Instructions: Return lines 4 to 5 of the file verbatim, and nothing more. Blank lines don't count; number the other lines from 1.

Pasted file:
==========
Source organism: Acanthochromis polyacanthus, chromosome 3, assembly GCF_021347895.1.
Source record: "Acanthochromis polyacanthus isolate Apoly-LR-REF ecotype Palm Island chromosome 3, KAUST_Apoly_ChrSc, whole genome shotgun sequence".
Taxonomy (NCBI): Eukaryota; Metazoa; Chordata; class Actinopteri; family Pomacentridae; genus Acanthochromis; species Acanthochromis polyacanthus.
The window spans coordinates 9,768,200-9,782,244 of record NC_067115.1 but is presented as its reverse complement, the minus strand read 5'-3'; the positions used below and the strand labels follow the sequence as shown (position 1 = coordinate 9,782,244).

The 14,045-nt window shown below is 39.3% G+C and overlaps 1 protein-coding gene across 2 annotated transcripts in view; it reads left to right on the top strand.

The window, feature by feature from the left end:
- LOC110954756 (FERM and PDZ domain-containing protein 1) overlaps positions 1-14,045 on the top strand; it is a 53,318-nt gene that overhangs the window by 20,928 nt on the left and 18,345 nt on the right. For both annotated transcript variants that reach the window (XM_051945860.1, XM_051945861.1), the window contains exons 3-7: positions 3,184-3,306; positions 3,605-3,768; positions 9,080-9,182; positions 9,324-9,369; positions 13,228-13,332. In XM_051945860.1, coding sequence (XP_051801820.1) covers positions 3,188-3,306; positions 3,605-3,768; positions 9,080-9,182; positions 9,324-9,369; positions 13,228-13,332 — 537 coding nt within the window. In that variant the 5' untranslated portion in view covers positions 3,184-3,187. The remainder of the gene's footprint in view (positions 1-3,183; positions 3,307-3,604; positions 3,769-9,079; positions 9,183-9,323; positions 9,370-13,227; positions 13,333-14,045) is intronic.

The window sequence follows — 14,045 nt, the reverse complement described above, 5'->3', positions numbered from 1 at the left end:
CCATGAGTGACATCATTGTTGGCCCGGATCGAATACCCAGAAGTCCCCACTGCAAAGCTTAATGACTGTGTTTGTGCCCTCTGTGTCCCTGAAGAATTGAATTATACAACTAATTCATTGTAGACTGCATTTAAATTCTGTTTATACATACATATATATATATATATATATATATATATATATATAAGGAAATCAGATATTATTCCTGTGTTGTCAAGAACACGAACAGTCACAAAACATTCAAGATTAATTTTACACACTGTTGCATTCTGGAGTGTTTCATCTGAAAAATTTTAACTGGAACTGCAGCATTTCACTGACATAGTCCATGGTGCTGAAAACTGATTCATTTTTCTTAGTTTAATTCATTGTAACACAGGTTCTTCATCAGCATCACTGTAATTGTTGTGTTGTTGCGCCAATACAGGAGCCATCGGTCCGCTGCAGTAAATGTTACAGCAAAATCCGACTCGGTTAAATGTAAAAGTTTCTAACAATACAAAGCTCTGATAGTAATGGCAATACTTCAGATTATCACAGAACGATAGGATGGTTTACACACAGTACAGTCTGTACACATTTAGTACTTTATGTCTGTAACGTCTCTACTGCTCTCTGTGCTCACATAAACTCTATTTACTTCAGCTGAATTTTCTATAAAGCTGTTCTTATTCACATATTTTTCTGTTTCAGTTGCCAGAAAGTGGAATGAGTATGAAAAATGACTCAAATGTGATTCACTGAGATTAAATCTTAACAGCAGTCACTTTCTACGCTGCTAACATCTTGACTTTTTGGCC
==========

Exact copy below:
The window spans coordinates 9,768,200-9,782,244 of record NC_067115.1 but is presented as its reverse complement, the minus strand read 5'-3'; the positions used below and the strand labels follow the sequence as shown (position 1 = coordinate 9,782,244).

The 14,045-nt window shown below is 39.3% G+C and overlaps 1 protein-coding gene across 2 annotated transcripts in view; it reads left to right on the top strand.